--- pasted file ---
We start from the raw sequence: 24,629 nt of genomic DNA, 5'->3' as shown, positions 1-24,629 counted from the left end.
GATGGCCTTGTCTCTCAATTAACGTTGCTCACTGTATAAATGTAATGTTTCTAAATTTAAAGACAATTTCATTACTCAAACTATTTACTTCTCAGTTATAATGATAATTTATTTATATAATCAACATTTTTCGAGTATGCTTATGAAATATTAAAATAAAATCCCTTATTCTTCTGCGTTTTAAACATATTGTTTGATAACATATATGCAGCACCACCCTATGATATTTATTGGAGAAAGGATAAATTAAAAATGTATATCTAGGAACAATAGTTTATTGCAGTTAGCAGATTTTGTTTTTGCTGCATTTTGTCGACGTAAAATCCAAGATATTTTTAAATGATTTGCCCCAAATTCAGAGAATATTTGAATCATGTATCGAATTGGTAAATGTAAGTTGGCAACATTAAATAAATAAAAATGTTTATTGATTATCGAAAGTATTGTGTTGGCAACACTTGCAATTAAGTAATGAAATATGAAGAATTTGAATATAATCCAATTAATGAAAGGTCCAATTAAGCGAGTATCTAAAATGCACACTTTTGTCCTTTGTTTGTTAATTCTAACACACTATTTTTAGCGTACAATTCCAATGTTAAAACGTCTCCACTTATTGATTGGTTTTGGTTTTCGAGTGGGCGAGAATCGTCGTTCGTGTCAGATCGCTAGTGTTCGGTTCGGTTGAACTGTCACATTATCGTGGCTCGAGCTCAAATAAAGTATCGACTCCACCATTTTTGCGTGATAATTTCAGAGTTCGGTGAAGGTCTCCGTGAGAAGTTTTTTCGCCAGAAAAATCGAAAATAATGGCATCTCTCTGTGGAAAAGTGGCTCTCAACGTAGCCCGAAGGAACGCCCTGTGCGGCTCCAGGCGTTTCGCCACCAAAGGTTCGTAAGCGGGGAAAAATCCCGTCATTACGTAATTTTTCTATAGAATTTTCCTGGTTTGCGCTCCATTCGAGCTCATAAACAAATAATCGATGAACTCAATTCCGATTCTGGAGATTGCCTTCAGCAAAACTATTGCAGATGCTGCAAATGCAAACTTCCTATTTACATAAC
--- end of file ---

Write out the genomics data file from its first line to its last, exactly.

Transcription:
We start from the raw sequence: 24,629 nt of genomic DNA, 5'->3' as shown, positions 1-24,629 counted from the left end.
GATGGCCTTGTCTCTCAATTAACGTTGCTCACTGTATAAATGTAATGTTTCTAAATTTAAAGACAATTTCATTACTCAAACTATTTACTTCTCAGTTATAATGATAATTTATTTATATAATCAACATTTTTCGAGTATGCTTATGAAATATTAAAATAAAATCCCTTATTCTTCTGCGTTTTAAACATATTGTTTGATAACATATATGCAGCACCACCCTATGATATTTATTGGAGAAAGGATAAATTAAAAATGTATATCTAGGAACAATAGTTTATTGCAGTTAGCAGATTTTGTTTTTGCTGCATTTTGTCGACGTAAAATCCAAGATATTTTTAAATGATTTGCCCCAAATTCAGAGAATATTTGAATCATGTATCGAATTGGTAAATGTAAGTTGGCAACATTAAATAAATAAAAATGTTTATTGATTATCGAAAGTATTGTGTTGGCAACACTTGCAATTAAGTAATGAAATATGAAGAATTTGAATATAATCCAATTAATGAAAGGTCCAATTAAGCGAGTATCTAAAATGCACACTTTTGTCCTTTGTTTGTTAATTCTAACACACTATTTTTAGCGTACAATTCCAATGTTAAAACGTCTCCACTTATTGATTGGTTTTGGTTTTCGAGTGGGCGAGAATCGTCGTTCGTGTCAGATCGCTAGTGTTCGGTTCGGTTGAACTGTCACATTATCGTGGCTCGAGCTCAAATAAAGTATCGACTCCACCATTTTTGCGTGATAATTTCAGAGTTCGGTGAAGGTCTCCGTGAGAAGTTTTTTCGCCAGAAAAATCGAAAATAATGGCATCTCTCTGTGGAAAAGTGGCTCTCAACGTAGCCCGAAGGAACGCCCTGTGCGGCTCCAGGCGTTTCGCCACCAAAGGTTCGTAAGCGGGGAAAAATCCCGTCATTACGTAATTTTTCTATAGAATTTTCCTGGTTTGCGCTCCATTCGAGCTCATAAACAAATAATCGATGAACTCAATTCCGATTCTGGAGATTGCCTTCAGCAAAACTATTGCAGATGCTGCAAATGCAAACTTCCTATTTACATAAC